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United States Department of Agriculture

Agricultural Research Service

Title: How Dietary Phytases Can Increase Manure Organic Phosphorus Mobilization

Author
item DAO, THANH

Submitted to: Agronomy Abstracts
Publication Type: Abstract Only
Publication Acceptance Date: November 2, 2003
Publication Date: November 2, 2003
Citation: Dao, T.H. 2003. How dietary phytases can increase manure organic phosphorus mobilization [abstract]. American Society of Agronomy Annual Meeting Abstracts CD-ROM. No. S11-dao381545-P.

Technical Abstract: Animal manure contains partially digested feed fiber and grains where phosphorus is bound in organic compounds that include phytic acid (IP6). Information is needed on the controlling mechanisms and effects of other (non-IP6) organic ligands (LIGND) on the dephosphorylation of IP6 that is a potential source of dissolved P in the soil-manure-water system. The bioavailability and potential ecological effect of IP6-P were regulated by pH-controlled activity of exogeneous phytases and by the associated counterions. The polydentate IP6 has the potential for forming monomeric and polymeric compounds with multivalent counterions. Complexation can limit the hydrolytic activity of phytases and the hydrolysis of IP6. Dephosphorylation of IP6 in standard solutions, dairy wastewater, and poultry manure followed a first-order decay rate model. However, increased recovery of PO4-P over and above the quantity of added IP6-P by exogenous phytases suggested the extensive presence of manure organic phosphate monoesters. The phytase-hydrolyzable P (PHP) fraction was actually 40% and higher than that measured without using non-IP6 ligands such as EDTA, CDTA, or DTPA. The results suggested that non-IP6 ligands-induced changes increase the mobilization of complexed organic P, above and beyond the simple dissolution of inorganic phosphates. Manure from livestock fed rations containing phytases can be high in IP6-derived dissolved P, in addition to mineral dietary P. The IP6 mobilization leads to a greater susceptibility to enzymatic dephosphorylation, and increase the potential for release and environmental dispersion of PHP.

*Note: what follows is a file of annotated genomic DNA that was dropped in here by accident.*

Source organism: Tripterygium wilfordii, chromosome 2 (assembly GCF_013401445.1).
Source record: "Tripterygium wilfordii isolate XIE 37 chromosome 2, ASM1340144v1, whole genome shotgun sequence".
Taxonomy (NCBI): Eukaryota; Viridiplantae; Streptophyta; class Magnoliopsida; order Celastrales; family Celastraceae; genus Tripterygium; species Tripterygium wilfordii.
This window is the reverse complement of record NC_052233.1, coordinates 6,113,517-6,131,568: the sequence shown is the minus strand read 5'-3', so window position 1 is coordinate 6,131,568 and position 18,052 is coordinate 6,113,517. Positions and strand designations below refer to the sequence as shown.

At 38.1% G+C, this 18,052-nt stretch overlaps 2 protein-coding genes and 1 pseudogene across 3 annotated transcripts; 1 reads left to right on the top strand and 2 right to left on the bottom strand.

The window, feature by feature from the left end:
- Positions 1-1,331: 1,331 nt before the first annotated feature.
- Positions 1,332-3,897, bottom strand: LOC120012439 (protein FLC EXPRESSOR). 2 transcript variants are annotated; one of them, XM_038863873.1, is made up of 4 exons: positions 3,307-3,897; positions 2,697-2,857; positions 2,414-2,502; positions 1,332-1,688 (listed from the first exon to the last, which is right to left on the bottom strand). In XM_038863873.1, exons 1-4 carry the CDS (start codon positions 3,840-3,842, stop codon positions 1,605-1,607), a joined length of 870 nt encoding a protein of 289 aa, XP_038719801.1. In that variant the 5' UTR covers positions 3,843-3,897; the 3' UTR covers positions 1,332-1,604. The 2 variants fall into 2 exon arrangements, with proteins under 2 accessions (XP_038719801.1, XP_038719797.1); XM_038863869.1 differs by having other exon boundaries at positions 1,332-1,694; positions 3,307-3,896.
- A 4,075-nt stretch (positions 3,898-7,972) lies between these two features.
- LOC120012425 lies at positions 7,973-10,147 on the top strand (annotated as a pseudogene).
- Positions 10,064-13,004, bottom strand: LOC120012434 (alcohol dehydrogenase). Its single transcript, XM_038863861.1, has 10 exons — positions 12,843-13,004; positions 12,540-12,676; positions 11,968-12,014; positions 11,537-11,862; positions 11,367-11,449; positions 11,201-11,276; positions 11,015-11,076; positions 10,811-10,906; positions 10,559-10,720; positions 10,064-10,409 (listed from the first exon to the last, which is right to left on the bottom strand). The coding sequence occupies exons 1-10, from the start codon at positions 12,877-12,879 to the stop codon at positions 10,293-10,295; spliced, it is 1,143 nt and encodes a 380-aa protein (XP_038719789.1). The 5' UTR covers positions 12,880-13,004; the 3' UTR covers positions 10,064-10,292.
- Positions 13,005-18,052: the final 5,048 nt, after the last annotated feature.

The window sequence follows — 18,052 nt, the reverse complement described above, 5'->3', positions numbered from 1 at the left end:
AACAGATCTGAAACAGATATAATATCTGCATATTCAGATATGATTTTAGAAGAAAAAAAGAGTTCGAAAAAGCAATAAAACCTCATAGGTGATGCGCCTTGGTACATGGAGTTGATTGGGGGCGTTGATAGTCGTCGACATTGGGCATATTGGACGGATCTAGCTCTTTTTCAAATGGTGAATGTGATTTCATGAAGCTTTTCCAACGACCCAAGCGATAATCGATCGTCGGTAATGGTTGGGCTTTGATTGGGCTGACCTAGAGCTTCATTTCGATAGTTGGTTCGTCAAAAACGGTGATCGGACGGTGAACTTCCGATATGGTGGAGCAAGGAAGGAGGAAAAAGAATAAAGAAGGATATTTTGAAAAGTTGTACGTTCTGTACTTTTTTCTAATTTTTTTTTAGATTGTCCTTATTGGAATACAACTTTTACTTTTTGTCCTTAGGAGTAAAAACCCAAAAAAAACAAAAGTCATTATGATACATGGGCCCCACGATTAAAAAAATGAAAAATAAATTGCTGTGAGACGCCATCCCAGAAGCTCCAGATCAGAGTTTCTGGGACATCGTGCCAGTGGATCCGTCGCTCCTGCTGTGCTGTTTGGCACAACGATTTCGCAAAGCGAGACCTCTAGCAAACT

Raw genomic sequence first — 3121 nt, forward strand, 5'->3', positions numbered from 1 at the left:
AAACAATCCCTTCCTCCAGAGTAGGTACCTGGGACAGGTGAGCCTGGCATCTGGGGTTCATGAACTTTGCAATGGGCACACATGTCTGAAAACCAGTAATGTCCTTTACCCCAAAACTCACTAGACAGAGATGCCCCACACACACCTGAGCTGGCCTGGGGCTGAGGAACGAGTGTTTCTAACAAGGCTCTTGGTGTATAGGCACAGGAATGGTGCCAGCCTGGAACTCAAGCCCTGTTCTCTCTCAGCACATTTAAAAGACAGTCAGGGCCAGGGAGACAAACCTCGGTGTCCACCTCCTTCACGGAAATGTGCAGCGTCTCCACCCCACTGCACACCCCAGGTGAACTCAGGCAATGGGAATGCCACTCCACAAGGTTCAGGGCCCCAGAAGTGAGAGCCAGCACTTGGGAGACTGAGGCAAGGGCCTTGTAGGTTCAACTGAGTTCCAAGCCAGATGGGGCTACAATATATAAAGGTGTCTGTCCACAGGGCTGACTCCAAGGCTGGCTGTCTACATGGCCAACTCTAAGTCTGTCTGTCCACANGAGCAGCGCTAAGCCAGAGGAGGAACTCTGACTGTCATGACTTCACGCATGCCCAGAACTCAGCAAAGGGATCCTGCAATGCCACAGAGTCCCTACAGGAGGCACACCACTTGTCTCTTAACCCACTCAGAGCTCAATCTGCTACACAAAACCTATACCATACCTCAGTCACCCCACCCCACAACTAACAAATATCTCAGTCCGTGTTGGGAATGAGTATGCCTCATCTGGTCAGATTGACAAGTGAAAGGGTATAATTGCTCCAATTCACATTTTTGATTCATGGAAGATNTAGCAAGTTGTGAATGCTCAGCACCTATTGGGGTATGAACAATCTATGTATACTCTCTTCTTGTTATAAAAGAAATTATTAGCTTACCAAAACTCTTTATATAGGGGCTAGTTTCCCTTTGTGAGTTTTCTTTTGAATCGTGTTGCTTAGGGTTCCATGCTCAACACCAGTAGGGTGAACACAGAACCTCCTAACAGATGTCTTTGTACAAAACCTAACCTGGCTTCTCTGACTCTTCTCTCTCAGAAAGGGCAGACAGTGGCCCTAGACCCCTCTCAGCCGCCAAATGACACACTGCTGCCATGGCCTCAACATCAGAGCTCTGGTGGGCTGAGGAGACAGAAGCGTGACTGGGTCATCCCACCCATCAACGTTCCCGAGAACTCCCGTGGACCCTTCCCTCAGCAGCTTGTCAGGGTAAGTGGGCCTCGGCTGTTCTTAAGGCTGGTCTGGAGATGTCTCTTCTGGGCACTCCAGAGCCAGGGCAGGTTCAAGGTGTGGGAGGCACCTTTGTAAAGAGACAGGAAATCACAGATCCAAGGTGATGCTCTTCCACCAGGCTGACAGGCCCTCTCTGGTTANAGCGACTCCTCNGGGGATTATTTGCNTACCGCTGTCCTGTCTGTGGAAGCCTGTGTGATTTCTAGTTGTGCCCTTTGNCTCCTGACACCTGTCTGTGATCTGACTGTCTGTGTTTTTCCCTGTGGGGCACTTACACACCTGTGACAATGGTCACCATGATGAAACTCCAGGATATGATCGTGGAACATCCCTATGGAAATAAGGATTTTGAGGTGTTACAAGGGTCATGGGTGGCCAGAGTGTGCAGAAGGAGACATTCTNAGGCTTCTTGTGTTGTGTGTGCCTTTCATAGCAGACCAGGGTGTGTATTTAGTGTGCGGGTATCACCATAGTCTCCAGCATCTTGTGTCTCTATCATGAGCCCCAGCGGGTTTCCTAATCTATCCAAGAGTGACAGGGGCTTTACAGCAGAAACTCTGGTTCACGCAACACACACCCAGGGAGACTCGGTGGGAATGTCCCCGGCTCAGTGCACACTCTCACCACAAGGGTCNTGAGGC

Last Modified: 9/10/2014
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